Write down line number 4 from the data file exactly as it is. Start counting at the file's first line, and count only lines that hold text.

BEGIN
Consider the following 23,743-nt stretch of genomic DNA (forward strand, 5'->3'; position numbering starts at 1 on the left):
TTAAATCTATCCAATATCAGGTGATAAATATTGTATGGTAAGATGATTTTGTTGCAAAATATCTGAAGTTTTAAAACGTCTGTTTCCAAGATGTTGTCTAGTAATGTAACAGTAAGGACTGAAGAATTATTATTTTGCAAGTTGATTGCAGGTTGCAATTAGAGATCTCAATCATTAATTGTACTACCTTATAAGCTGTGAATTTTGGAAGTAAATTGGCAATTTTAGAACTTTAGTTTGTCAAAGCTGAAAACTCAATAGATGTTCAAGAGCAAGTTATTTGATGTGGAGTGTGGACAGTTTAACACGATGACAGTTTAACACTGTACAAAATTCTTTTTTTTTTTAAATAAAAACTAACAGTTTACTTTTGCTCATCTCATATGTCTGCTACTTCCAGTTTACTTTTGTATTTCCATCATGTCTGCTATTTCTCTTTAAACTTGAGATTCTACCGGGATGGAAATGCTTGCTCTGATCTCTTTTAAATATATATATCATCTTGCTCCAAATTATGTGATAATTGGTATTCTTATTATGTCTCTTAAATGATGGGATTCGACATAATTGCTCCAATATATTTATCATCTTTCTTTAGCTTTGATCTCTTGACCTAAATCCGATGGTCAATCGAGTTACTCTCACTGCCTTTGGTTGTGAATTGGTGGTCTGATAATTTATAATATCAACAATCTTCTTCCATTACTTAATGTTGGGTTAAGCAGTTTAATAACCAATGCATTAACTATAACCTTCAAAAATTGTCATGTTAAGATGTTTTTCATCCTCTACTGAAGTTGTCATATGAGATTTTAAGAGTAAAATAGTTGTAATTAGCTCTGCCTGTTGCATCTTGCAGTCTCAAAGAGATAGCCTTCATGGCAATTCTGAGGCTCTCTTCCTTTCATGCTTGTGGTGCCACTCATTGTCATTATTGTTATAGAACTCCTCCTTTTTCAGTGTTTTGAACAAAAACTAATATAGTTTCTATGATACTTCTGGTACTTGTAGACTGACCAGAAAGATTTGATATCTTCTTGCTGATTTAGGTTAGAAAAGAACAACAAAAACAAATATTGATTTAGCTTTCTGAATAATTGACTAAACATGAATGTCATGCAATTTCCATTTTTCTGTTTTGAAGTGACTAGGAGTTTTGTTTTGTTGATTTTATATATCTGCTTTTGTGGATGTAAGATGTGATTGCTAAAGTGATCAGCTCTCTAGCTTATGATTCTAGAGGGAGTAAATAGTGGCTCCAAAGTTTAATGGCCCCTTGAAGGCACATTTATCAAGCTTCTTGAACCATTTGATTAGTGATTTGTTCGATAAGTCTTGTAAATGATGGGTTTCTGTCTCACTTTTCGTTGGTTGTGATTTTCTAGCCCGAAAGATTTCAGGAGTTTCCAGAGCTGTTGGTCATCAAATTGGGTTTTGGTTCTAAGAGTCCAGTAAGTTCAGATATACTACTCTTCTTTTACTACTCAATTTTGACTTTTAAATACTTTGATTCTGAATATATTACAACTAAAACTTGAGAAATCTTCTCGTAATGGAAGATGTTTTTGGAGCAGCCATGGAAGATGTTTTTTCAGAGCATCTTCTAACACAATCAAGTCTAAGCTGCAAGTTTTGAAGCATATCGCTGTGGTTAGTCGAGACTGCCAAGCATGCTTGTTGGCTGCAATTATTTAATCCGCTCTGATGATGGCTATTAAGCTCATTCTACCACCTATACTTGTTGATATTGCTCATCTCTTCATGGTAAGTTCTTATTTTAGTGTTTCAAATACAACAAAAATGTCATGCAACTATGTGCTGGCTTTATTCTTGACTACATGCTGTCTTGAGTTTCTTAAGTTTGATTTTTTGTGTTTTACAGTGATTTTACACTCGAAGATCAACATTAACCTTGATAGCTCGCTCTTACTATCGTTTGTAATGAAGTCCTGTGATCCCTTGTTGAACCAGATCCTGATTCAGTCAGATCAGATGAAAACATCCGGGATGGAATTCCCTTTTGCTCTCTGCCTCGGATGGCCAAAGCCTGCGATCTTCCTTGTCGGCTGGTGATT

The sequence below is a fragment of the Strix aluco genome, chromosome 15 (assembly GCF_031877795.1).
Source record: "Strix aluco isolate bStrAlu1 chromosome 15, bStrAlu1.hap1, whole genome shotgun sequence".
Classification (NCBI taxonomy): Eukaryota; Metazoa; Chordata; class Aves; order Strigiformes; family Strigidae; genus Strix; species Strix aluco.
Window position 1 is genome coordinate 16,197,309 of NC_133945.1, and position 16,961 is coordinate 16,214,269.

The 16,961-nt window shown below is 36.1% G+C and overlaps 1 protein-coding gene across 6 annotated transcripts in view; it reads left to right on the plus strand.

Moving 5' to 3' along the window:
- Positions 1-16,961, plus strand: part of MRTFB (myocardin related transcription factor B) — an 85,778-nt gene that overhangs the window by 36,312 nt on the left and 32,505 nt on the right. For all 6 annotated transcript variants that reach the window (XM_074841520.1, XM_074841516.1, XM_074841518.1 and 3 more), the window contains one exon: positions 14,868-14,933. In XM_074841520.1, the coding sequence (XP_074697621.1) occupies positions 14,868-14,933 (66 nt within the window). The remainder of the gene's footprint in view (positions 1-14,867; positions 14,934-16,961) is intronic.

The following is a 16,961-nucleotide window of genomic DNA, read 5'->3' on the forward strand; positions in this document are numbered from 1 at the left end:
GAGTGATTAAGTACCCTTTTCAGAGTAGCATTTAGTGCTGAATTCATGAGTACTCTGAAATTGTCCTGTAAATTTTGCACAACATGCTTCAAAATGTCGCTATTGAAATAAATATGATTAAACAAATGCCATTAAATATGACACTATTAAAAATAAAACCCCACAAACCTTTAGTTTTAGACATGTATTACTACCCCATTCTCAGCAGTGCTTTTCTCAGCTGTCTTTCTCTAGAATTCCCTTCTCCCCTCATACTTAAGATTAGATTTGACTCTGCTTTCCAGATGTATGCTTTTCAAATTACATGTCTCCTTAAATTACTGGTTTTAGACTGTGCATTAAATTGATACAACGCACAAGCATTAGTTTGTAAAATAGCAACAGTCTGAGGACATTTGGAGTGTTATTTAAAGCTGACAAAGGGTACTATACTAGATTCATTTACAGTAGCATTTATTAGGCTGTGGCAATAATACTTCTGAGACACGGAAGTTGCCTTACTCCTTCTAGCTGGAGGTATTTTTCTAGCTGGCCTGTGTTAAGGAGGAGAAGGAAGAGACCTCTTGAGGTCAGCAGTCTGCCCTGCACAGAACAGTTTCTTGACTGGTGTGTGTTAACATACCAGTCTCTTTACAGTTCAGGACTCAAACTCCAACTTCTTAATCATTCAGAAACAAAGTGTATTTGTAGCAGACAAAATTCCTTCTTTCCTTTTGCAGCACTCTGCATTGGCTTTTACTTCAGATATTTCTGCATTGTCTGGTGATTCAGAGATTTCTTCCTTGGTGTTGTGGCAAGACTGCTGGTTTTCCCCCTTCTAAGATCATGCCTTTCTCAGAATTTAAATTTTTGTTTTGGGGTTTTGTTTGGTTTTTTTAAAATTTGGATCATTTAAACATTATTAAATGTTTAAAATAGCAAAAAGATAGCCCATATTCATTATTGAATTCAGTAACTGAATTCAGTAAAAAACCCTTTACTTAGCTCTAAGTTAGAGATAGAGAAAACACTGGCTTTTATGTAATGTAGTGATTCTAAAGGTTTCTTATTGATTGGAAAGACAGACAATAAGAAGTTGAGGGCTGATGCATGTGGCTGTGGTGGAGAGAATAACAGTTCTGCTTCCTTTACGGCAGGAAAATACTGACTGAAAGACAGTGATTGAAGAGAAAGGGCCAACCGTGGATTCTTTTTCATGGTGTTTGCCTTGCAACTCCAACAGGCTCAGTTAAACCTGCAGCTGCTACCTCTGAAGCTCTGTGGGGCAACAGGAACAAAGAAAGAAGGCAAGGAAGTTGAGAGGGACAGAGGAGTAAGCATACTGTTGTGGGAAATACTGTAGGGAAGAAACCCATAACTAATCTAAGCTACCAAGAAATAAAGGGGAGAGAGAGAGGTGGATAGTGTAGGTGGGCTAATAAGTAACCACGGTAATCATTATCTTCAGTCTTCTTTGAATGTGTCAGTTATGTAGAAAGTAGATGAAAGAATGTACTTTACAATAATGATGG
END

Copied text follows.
Source record: "Strix aluco isolate bStrAlu1 chromosome 15, bStrAlu1.hap1, whole genome shotgun sequence".